jdesigns said:"For me, the end result is more important than how I actually achieved the photo. Whether using ancient glass plates, print or slide film, or using silicon chips to capture the image, it still ends up being a photo."This is true, but for the "people" paying for your art, it matters to them, well most of them.
Its like paying for an oil painting as opposed to an acrylic or watercolor. In the buying and selling art world, the means by which the art was created is important. Like with antiques, most buyers want whats actually old, not a reproduction.
Here's an example: I have a great friend who is the head interior designer for a firm in B'ham, Pierce-Taber Designs. She had a client pay $2,000 bucks for a runner rug from Turkey made in the 1700's. They had reproductions, just as pretty and ornate, but they "wanted" the real thing.
All I can say it Cha-ching!
Maybe its my age( only a mere 45), but I am happy to take my time, no matter what the art requested, I enjoy the gift that comes with time.
jcroft said:If you're paying for exclusivity, then you probably don't want a digital piece. If, on the other hand, you're paying for faithfulness to the original artist's vision, then digital is the best choice you can possibly make.
If you have the negative of a film photograph, the costs are pretty much negligible to reproduce the photograph.jcroft said:But don't most buyers want the original instead of a reproduction because a reproduction can never be 100% faithful to the original? A reproduction will always have some differences, be they in look, feel, texture, whatever. Doesn't using digital photography change all that? Isn't it, for the first time ever, now possible to create a reproduction that is actually 100% faithful to the original? And isn't it now possible to do so at basically no cost as many times as you like?
If you're paying for exclusivity, then you probably don't want a digital piece. If, on the other hand, you're paying for faithfulness to the original artist's vision, then digital is the best choice you can possibly make.
It's pretty easy to make a copy of a neg too. But as you pointed out, the copy will not be 100% faithful to the original.jcroft said:But the destruction only matters if there isn't a copy somewhere -- which there probably is, since it was free and simple to make one.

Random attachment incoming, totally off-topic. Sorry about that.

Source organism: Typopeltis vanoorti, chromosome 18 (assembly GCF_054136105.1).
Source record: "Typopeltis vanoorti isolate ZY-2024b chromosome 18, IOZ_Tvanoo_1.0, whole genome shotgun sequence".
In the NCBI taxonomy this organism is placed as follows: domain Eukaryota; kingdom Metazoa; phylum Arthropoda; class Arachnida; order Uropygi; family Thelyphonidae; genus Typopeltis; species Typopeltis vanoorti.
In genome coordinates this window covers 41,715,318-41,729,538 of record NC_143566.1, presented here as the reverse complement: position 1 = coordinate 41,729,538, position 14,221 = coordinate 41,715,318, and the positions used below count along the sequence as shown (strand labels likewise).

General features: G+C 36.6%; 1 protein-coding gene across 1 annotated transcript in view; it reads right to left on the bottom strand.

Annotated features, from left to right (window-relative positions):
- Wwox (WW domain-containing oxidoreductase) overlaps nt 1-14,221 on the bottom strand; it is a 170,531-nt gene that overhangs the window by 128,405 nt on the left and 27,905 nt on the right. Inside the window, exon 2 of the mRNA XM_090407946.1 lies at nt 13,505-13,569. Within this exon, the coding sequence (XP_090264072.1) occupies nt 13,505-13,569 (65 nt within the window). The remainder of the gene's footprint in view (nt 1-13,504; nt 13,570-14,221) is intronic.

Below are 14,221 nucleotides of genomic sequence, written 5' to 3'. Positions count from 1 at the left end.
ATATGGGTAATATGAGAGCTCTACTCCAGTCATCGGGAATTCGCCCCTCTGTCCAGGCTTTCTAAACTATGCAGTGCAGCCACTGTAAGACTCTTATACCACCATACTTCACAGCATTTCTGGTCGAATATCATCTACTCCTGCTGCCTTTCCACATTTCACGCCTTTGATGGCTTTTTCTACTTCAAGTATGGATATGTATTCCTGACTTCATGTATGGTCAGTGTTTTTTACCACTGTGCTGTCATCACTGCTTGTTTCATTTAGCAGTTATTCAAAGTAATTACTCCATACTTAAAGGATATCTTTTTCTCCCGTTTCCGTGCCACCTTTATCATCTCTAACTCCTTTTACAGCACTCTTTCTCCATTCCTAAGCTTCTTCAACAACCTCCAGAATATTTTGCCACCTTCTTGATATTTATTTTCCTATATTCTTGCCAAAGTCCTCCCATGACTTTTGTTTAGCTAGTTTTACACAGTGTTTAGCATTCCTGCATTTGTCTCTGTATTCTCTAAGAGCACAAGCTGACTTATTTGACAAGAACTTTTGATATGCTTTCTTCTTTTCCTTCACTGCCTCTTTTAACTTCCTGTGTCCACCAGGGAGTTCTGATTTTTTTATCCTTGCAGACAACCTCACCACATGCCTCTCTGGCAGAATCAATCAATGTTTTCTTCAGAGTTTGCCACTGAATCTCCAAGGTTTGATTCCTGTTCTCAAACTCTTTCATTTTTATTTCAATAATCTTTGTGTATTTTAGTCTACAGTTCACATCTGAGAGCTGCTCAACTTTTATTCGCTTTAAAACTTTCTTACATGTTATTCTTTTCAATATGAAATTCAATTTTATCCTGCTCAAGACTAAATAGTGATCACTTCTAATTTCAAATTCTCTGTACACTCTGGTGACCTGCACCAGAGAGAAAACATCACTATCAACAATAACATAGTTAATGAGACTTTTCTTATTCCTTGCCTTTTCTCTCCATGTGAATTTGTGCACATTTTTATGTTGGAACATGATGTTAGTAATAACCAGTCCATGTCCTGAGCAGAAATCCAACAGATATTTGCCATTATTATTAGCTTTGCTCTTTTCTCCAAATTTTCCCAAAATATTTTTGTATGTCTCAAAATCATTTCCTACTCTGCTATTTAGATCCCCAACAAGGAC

I would avoid confusing tools and art, otherwise you make the same mistake of who thinks photgraphy is not art. In your example the result of applying a filter is not art, but not because it is digital, it is not art because it is not personal. But there are many ways to use digital tools on photography and that does result in art.Shutterbug said:...I hope you take this the right way, but I feel photography belongs in the darkroom for the most part. I don't get the term "digital darkroom", what is that, I have yet to wrap my head around that one.
This is my point. I spend about 2 to 3 weeks drawing a graphite portrait for a client and feel pretty good about the time spent and know every stroke in a personal way.
But what if I were to scan the photo, click "graphite" on the effects, print it out and say, here you go, a graphite portrait and expect them to want to frame it...
I'm sorry but where did reproducibility and monetary value became an indicator of artworthy in the thread ? I think I missing some posts. Did any post get deleted ?jdesigns said:Yes, but it's even easier to destroy a digital file than it is to cut up a negative.
I do understand about reproductions however.
Yes, and here is why: Anything that you, as a person takes time to do, to set up, to form a shot, to stage, is art.jdesigns said:So, is Photography considered art to you?